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As the crow flies, it’s about 6,800 miles from Beijing to York Springs in Adams County, where Dave Reinecker manages one of the Midstate’s largest independent pig herds.

But Reinecker can feel the price impact almost immediately.

“I would say it’s been the past six weeks, we’ve probably dropped $12 to $15 per head. We sell 30-40 head per week, about 2,000 hogs per year. You can do the math,” Reinecker said.

Although not nearly as large as the factory farms of the Midwest, Pennsylvania’s hog farms are still a significant part of the agricultural economy.

In fact, pig farming has been one of the state’s highest growth industries over the past two decades. In 1997, Pennsylvania produced about 263 million pounds of hogs — in 2017, the state churned out 558 million pounds, according to the United States Department of Agriculture.

The increase in animal agriculture also necessitates a growth in crop consumption. Pigs have to eat something, meaning that Pennsylvania is actually a net importer of soybeans.

“We can’t grow enough grain or crops in this state to feed all of our cows, pigs, and chickens,” said Dave Swartz, an agricultural researcher with the Penn State Extension. “We import a whole lot of corn and soybeans from the Midwest to feed all our animals.”

Tariffs

The economy of pigs and soybeans is now in limbo, however. In March, the Chinese government announced tariffs on a basket of U.S. goods valued at $3 billion per year, including soybeans and hogs.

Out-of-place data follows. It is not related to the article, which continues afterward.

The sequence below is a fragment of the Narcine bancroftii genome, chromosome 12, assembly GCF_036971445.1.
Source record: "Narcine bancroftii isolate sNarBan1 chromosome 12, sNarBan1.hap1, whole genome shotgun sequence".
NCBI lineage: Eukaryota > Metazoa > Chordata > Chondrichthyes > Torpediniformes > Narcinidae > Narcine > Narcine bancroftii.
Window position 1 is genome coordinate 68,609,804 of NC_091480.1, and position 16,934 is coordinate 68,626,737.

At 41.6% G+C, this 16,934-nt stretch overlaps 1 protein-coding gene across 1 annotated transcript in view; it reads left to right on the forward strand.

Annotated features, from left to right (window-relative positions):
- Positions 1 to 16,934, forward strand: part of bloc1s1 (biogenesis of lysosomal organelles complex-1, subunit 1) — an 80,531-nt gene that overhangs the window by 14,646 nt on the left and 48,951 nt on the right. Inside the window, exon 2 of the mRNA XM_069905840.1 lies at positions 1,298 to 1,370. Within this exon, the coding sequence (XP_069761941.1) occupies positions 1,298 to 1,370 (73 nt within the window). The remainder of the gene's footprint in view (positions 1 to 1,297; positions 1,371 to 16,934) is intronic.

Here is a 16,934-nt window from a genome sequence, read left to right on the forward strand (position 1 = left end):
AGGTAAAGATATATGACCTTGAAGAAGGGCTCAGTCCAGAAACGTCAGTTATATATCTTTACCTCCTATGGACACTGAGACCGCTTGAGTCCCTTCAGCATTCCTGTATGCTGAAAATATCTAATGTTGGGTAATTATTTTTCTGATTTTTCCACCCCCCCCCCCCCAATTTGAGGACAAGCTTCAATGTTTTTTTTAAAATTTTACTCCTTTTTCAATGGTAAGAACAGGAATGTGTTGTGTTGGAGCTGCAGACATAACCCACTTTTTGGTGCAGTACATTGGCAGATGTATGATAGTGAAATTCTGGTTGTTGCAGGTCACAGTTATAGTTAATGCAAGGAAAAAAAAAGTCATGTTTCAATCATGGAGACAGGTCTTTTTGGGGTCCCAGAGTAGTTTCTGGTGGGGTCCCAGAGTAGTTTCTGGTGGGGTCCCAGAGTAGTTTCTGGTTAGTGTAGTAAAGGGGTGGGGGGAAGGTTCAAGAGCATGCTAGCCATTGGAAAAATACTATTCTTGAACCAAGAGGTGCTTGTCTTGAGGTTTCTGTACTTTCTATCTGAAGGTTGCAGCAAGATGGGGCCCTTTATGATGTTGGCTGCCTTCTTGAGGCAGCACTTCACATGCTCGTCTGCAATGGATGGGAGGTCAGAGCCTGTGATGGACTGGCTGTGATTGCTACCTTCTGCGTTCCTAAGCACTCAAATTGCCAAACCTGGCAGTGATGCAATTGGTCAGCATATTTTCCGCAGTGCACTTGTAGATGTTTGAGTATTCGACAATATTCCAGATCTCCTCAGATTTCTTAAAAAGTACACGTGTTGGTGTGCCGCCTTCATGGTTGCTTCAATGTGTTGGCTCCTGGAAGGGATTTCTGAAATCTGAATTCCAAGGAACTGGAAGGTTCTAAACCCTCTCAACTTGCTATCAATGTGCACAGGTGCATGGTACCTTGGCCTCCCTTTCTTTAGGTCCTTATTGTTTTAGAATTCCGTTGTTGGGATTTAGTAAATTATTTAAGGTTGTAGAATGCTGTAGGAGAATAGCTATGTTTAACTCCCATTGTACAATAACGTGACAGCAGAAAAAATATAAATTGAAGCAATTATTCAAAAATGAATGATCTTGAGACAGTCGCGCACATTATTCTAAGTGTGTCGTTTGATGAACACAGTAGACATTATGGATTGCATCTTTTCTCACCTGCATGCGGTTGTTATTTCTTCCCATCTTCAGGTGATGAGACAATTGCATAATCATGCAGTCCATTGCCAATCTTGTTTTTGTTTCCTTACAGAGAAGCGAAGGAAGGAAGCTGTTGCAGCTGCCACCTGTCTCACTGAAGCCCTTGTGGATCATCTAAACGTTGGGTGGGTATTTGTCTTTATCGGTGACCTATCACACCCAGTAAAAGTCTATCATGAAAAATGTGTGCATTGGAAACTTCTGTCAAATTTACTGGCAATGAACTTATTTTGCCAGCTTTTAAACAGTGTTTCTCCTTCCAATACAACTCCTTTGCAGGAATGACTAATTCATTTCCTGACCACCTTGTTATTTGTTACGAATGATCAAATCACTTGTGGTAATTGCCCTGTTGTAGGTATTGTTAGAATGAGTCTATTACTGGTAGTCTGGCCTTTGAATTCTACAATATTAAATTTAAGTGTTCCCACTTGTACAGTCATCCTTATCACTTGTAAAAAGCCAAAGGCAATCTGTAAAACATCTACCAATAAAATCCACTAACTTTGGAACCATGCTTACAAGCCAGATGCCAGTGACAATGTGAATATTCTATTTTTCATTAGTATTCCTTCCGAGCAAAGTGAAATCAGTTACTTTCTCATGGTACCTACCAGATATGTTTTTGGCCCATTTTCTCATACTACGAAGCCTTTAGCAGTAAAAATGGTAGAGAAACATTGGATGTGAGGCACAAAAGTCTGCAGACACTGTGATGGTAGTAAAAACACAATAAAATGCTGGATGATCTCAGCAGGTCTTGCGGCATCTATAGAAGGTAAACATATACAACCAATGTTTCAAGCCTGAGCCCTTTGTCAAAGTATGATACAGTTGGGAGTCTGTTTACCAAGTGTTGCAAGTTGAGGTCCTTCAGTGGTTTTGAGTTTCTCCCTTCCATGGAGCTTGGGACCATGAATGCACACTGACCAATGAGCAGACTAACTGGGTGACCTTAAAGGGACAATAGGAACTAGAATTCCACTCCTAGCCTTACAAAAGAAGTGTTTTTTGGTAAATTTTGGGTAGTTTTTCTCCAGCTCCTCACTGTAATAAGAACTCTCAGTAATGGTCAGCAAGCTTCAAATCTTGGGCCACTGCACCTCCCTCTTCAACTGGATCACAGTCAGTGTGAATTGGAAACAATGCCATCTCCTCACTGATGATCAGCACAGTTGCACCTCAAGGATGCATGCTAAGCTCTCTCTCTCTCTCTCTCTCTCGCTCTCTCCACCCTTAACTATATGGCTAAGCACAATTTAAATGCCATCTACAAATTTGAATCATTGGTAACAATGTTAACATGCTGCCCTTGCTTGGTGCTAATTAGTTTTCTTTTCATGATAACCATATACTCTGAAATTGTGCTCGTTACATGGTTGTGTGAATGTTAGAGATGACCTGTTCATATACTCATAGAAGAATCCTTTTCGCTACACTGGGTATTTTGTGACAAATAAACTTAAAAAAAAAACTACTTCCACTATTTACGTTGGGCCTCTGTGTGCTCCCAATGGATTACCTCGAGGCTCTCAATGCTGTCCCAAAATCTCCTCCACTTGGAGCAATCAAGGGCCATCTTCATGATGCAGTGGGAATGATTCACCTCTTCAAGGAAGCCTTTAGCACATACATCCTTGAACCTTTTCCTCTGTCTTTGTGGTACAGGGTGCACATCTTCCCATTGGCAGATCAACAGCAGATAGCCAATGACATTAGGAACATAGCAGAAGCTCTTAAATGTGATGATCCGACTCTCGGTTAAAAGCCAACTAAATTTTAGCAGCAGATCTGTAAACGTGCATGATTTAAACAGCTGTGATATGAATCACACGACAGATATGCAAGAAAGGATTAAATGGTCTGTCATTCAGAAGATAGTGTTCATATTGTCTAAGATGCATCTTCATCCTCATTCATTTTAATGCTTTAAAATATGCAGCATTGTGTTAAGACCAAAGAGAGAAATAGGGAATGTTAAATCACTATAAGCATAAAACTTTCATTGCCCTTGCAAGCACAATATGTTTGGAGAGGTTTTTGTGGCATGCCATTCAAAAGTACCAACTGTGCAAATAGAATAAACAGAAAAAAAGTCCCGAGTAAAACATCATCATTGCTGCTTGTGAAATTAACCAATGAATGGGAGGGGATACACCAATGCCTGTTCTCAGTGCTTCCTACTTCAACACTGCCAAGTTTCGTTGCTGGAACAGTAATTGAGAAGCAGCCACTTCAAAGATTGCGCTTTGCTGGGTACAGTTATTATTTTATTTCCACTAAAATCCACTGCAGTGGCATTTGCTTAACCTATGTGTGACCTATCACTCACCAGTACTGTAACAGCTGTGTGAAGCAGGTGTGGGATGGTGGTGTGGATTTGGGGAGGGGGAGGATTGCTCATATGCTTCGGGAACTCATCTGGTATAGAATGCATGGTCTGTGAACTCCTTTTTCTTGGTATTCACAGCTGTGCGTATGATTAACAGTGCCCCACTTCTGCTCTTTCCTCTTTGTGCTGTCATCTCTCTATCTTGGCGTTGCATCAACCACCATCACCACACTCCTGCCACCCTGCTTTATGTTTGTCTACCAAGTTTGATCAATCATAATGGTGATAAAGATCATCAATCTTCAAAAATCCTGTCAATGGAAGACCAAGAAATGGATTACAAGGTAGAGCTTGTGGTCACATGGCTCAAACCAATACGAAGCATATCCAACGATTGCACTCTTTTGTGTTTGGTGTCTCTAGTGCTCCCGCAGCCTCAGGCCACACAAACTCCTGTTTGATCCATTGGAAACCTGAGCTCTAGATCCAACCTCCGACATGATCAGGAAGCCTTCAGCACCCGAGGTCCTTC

The move is in response to the Trump administration’s announcement of tariffs on foreign steel and aluminum coming into the U.S., sparking fears of a tit-for-tat trade war, the outcome of which is still unclear.

Tariffs on American hogs and soybeans would make them comparatively more expensive for Chinese buyers, likely causing the Chinese market to shift to other sources for its needs, creating a short-term glut and a drop of prices on those commodities in the U.S.

As Reinecker noted, hog prices dropped about 25 percent at the end of March before rebounding, according to USDA data. Average sale price for the week ending May 12 was $60.49 per hundred pounds, according to the USDA, still about $2 off prices from the beginning of March.

None of Reinecker’s hogs are actually going to China. While many farmers in Pennsylvania are on contract with a single large processor, Reinecker is one of the area’s largest independents, selling on-demand to mostly local distributors, such as Carlisle’s Wenger Meats.

But nationwide, 27 percent of U.S. hog production goes overseas, Reinecker said — and it’s that component, even if you’re not the one exporting, that shifts prices.

“You have to realize that pork as a commodity is an international market,” Reinecker said. “Even if our hogs aren’t the ones’ being exported, somebody else is making up for our 27 percent, so to speak.”

Exports

That wasn’t always the case. There was a time when the United States was a net importer of pork. But since 1989, according to the National Pork Producers Council, pork exports have increased 1,300 percent by volume.

That rise coincides with the 1989 free trade agreement with Canada, which led to the signing of the North American Free Trade Agreement (NAFTA) in 1994, and trade liberalization in Asia soon afterward.